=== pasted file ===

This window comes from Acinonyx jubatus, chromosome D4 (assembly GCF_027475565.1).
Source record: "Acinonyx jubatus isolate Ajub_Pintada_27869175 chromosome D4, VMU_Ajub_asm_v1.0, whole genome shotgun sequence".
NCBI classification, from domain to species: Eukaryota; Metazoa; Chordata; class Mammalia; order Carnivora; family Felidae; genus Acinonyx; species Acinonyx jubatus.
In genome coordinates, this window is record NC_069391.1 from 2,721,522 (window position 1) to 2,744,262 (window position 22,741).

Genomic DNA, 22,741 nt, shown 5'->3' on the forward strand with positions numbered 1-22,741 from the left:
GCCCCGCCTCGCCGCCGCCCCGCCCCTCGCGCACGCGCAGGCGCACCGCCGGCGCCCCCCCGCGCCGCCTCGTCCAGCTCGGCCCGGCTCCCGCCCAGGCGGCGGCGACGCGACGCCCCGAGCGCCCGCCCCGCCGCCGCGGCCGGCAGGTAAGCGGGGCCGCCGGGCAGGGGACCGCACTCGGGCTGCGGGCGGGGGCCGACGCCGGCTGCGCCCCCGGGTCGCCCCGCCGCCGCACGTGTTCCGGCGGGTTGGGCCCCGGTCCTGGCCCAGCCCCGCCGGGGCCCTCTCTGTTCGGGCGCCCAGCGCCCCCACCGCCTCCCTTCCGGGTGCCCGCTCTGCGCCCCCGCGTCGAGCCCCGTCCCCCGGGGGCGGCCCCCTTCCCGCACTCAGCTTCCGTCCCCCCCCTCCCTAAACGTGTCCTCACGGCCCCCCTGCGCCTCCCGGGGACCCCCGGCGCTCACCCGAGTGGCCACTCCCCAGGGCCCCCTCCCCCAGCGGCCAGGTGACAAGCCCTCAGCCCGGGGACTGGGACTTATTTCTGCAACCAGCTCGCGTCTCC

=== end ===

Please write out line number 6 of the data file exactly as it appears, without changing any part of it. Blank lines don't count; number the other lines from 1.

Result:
GCCCCGCCTCGCCGCCGCCCCGCCCCTCGCGCACGCGCAGGCGCACCGCCGGCGCCCCCCCGCGCCGCCTCGTCCAGCTCGGCCCGGCTCCCGCCCAGGCGGCGGCGACGCGACGCCCCGAGCGCCCGCCCCGCCGCCGCGGCCGGCAGGTAAGCGGGGCCGCCGGGCAGGGGACCGCACTCGGGCTGCGGGCGGGGGCCGACGCCGGCTGCGCCCCCGGGTCGCCCCGCCGCCGCACGTGTTCCGGCGGGTTGGGCCCCGGTCCTGGCCCAGCCCCGCCGGGGCCCTCTCTGTTCGGGCGCCCAGCGCCCCCACCGCCTCCCTTCCGGGTGCCCGCTCTGCGCCCCCGCGTCGAGCCCCGTCCCCCGGGGGCGGCCCCCTTCCCGCACTCAGCTTCCGTCCCCCCCCTCCCTAAACGTGTCCTCACGGCCCCCCTGCGCCTCCCGGGGACCCCCGGCGCTCACCCGAGTGGCCACTCCCCAGGGCCCCCTCCCCCAGCGGCCAGGTGACAAGCCCTCAGCCCGGGGACTGGGACTTATTTCTGCAACCAGCTCGCGTCTCC